Hands were held, tears were wiped away and babies were rocked to sleep. This was a dedication so tireless – she gave more than 10,000 hours in volunteer work – that friends and family have stepped forward to honor her memory in ways both substantive and symbolic. Mrs. Adler’s four children donated $100,000 to establish a fund in her honor after her death last year at age 95. One of her friends, a fellow volunteer in the recovery unit, handmade a memorial banner to hang in the hospital’s chapel.
Her friends and family said she was deeply committed to her work at Children’s.
“Coming to this country from Austria and being able to have a good life made her want to give back,” said her daughter, Kathy Adler Londeree. “It was that sense of giving back and always being so grateful that inspired us.”
Mrs. Adler came to America as Ruth Marie Epstein in 1939, landing in New York on an ocean liner from Europe. The ship’s manifest said she could read and write in English. It listed her occupation as “student” and her race as “Hebrew.”
“She was definitely one of the real lucky ones. Things were really, really bad by 1939. If you were Jewish in Vienna you were desperate to leave by this point,” said Steven Pressman, a historian who wrote a book about Jewish children fleeing Austria on a 1939 voyage of the SS President Harding, the same ship that Mrs. Adler escaped on later that same year.
The Germans controlled Austria in 1939 and were sending Jews to detention camps that later became death camps. Millions of Jews died in the camps, including two of Mrs. Adler’s uncles.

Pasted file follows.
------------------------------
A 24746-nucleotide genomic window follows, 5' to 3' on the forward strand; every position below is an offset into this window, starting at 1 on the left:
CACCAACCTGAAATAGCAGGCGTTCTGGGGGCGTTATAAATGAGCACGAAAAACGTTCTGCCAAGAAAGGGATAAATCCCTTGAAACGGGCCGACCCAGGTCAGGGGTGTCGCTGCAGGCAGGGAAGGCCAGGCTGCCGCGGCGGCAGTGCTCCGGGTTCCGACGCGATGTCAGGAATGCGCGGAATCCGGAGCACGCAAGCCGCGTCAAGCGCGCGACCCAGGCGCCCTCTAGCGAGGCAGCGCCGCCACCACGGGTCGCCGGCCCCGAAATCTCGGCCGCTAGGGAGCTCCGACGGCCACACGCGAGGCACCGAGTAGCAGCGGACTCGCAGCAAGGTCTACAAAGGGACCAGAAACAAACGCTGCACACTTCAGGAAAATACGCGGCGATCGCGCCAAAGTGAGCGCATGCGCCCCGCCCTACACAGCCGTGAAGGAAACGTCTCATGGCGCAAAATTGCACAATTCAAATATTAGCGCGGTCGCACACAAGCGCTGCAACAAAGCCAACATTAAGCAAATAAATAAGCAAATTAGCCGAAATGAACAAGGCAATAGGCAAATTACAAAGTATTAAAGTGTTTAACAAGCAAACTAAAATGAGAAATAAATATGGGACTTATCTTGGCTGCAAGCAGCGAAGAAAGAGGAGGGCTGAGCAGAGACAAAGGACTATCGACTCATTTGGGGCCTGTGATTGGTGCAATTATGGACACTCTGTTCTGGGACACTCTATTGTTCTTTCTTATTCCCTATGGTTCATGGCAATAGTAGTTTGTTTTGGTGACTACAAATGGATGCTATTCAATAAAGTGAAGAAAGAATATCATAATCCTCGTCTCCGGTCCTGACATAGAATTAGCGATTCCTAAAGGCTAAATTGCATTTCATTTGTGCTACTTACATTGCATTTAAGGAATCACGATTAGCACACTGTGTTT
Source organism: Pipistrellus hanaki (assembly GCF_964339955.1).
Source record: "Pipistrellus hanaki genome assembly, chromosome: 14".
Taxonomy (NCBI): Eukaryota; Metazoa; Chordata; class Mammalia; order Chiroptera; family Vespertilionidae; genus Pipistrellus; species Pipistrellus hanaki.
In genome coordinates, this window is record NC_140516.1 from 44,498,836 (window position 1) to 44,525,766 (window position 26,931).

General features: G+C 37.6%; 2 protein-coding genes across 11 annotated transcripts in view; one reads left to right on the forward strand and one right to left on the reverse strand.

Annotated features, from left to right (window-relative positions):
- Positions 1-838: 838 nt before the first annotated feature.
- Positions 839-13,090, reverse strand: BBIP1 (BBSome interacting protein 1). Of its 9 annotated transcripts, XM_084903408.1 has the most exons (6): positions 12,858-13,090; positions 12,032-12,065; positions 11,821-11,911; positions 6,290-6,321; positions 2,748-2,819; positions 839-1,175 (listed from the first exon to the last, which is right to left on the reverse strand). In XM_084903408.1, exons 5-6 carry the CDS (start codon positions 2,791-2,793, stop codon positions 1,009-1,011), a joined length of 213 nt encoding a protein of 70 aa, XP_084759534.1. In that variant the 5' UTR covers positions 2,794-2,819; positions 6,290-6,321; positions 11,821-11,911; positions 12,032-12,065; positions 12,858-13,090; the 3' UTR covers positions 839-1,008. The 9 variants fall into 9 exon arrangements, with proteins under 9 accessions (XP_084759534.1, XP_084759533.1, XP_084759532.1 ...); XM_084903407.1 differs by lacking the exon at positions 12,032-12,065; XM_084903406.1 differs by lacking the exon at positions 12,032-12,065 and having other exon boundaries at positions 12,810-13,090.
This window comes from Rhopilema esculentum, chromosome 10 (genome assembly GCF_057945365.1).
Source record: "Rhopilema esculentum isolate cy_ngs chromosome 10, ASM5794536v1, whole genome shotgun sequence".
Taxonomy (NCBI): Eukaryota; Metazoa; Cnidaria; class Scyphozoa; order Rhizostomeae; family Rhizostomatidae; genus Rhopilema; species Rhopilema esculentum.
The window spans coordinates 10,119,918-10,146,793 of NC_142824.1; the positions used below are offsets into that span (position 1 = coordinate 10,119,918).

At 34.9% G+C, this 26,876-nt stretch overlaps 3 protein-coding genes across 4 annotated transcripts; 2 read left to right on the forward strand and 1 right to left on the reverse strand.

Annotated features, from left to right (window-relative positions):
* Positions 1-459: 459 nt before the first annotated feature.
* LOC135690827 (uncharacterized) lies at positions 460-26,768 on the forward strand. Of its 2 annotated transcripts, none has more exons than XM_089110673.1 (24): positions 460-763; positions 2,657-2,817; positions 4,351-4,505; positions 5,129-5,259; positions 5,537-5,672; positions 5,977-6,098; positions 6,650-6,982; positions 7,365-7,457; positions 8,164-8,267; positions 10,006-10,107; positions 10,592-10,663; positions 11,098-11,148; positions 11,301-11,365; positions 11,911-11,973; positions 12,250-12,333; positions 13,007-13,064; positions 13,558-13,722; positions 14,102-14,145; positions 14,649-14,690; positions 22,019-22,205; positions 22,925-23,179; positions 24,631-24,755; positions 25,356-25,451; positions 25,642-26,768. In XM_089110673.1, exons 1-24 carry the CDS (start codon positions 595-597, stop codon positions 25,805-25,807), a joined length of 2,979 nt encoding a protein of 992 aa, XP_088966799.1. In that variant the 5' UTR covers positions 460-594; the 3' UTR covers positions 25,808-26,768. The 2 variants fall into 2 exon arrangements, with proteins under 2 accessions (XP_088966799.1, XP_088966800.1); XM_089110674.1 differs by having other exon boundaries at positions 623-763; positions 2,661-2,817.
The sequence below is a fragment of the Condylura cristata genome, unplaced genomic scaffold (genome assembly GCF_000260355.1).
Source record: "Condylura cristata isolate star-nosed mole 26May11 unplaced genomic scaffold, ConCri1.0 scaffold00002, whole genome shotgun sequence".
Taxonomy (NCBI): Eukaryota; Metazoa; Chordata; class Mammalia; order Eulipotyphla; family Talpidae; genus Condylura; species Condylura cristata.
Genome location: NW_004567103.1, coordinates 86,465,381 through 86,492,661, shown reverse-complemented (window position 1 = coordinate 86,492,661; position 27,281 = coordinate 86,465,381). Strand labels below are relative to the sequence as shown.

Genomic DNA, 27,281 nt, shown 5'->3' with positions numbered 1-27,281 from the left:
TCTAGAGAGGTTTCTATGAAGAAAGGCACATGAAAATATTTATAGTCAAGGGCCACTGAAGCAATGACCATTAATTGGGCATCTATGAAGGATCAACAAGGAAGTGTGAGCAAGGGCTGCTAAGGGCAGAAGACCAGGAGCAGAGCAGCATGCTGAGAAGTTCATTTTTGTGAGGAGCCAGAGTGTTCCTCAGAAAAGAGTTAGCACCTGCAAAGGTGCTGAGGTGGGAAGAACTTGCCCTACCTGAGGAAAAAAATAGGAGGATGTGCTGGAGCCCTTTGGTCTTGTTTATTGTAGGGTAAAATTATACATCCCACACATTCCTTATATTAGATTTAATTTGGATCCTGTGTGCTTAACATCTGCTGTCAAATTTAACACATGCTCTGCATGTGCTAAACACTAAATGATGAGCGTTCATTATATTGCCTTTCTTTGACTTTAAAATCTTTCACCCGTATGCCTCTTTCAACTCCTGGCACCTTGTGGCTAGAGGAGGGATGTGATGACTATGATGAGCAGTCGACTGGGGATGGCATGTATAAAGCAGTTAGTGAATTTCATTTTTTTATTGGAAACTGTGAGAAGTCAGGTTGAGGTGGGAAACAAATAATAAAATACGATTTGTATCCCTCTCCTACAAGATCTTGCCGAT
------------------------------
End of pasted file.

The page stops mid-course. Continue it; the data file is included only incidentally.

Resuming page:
“Every Jewish family in Austria was trying to get out, and a lot of them, of course, were trying to come to the United States,” Mr. Pressman said.
Mrs. Adler had an aunt in Italy who secured a job for her cleaning rooms in England. From England, her brother, already in Texas, got her a visa to the U.S.
Ruth Marie Epstein married Alexander Adler, a Jewish refugee from Germany, and they had five children. One daughter died of polio at age 4. When Mrs. Adler’s youngest started high school, Mrs. Adler started volunteering at Children’s. She was known for enjoying classical music and for her tireless devotion to Children’s. Mrs. Adler helped thousands of children and won several awards for her work, including Volunteer of the Year from the Volunteer Center of Dallas in 1995.
The honors came from more than 30 years of volunteering at Children’s, where Mrs. Adler was known for being grandmotherly toward patients and witty with their parents.
“She just did whatever needed to be done. She was just really good with kids. She’d rock the babies, and she’d talk to the older kids that were scared,” said longtime volunteer Janice Holmes, who served alongside Mrs. Adler for many years.
Mrs. Holmes stitched a memorial banner for her friend, complete with the Star of David. It now hangs in the hospital’s chapel. Mrs. Adler’s daughter, Susan Adler, said her mother loved the work and was driven to do it by a deeply held value system.
“She really felt a need to give back to the community,” she said. “It was part of what she was brought up believing – that people need to help the have-nots.”
In 1995, Mrs. Adler told The Dallas Morning News, “I wanted something to do and this appealed to me. We see all sorts of stories – some are happy and some are very sad. It means something to be able to help parents when they are going through a really tough time.”
Mrs. Londeree said she volunteered at Children’s once and saw parents hugging her mother because they were so grateful that she was keeping their child company in the recovery room.
Mrs. Adler’s son, Robert, said she did not stop volunteering at Children’s until the drive became too difficult for her as she aged.
“It was her duty to serve, and she found that she loved it,” he said. “She loved Children’s, and through this she’s giving back one more time. We have no doubt that she’s in heaven.”
The inscription on the banner Mrs. Holmes made reads, “Good and faithful servant enter into the joy of your Lord, Ruth Adler, Children’s Volunteer 1968 – 2002.”
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